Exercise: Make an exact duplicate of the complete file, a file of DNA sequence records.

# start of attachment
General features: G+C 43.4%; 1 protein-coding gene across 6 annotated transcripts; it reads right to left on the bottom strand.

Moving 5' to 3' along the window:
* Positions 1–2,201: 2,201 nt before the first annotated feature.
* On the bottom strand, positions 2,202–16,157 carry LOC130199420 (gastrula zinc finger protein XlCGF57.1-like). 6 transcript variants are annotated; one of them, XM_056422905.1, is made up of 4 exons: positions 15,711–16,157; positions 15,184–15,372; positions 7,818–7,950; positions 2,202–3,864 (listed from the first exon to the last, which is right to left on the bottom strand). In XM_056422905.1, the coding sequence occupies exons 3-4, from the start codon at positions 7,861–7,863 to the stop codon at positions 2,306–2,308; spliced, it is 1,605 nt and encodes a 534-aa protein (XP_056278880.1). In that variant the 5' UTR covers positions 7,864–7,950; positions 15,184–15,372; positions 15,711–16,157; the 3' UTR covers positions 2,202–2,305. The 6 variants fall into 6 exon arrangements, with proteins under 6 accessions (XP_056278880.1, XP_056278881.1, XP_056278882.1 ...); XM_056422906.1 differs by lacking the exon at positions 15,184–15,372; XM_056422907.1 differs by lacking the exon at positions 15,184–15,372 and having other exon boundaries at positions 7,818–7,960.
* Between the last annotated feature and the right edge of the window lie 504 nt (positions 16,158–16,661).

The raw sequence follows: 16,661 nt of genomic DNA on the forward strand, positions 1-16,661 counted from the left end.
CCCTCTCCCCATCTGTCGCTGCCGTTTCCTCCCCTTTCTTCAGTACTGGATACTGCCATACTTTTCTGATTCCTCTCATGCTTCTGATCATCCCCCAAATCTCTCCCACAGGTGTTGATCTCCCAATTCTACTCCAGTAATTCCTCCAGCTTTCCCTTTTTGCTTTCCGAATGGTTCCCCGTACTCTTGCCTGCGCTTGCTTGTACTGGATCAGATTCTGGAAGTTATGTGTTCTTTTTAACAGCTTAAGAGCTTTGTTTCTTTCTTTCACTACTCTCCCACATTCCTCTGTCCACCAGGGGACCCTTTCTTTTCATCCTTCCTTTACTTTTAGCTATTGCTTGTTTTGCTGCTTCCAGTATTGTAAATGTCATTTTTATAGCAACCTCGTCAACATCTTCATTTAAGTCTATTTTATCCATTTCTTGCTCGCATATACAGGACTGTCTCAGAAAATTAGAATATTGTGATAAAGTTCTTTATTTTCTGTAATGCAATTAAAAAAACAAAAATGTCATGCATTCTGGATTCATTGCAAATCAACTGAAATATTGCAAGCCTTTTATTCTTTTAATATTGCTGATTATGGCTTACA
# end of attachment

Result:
General features: G+C 43.4%; 1 protein-coding gene across 6 annotated transcripts; it reads right to left on the bottom strand.

Moving 5' to 3' along the window:
* Positions 1–2,201: 2,201 nt before the first annotated feature.
* On the bottom strand, positions 2,202–16,157 carry LOC130199420 (gastrula zinc finger protein XlCGF57.1-like). 6 transcript variants are annotated; one of them, XM_056422905.1, is made up of 4 exons: positions 15,711–16,157; positions 15,184–15,372; positions 7,818–7,950; positions 2,202–3,864 (listed from the first exon to the last, which is right to left on the bottom strand). In XM_056422905.1, the coding sequence occupies exons 3-4, from the start codon at positions 7,861–7,863 to the stop codon at positions 2,306–2,308; spliced, it is 1,605 nt and encodes a 534-aa protein (XP_056278880.1). In that variant the 5' UTR covers positions 7,864–7,950; positions 15,184–15,372; positions 15,711–16,157; the 3' UTR covers positions 2,202–2,305. The 6 variants fall into 6 exon arrangements, with proteins under 6 accessions (XP_056278880.1, XP_056278881.1, XP_056278882.1 ...); XM_056422906.1 differs by lacking the exon at positions 15,184–15,372; XM_056422907.1 differs by lacking the exon at positions 15,184–15,372 and having other exon boundaries at positions 7,818–7,960.
* Between the last annotated feature and the right edge of the window lie 504 nt (positions 16,158–16,661).

The raw sequence follows: 16,661 nt of genomic DNA on the forward strand, positions 1-16,661 counted from the left end.
CCCTCTCCCCATCTGTCGCTGCCGTTTCCTCCCCTTTCTTCAGTACTGGATACTGCCATACTTTTCTGATTCCTCTCATGCTTCTGATCATCCCCCAAATCTCTCCCACAGGTGTTGATCTCCCAATTCTACTCCAGTAATTCCTCCAGCTTTCCCTTTTTGCTTTCCGAATGGTTCCCCGTACTCTTGCCTGCGCTTGCTTGTACTGGATCAGATTCTGGAAGTTATGTGTTCTTTTTAACAGCTTAAGAGCTTTGTTTCTTTCTTTCACTACTCTCCCACATTCCTCTGTCCACCAGGGGACCCTTTCTTTTCATCCTTCCTTTACTTTTAGCTATTGCTTGTTTTGCTGCTTCCAGTATTGTAAATGTCATTTTTATAGCAACCTCGTCAACATCTTCATTTAAGTCTATTTTATCCATTTCTTGCTCGCATATACAGGACTGTCTCAGAAAATTAGAATATTGTGATAAAGTTCTTTATTTTCTGTAATGCAATTAAAAAAACAAAAATGTCATGCATTCTGGATTCATTGCAAATCAACTGAAATATTGCAAGCCTTTTATTCTTTTAATATTGCTGATTATGGCTTACA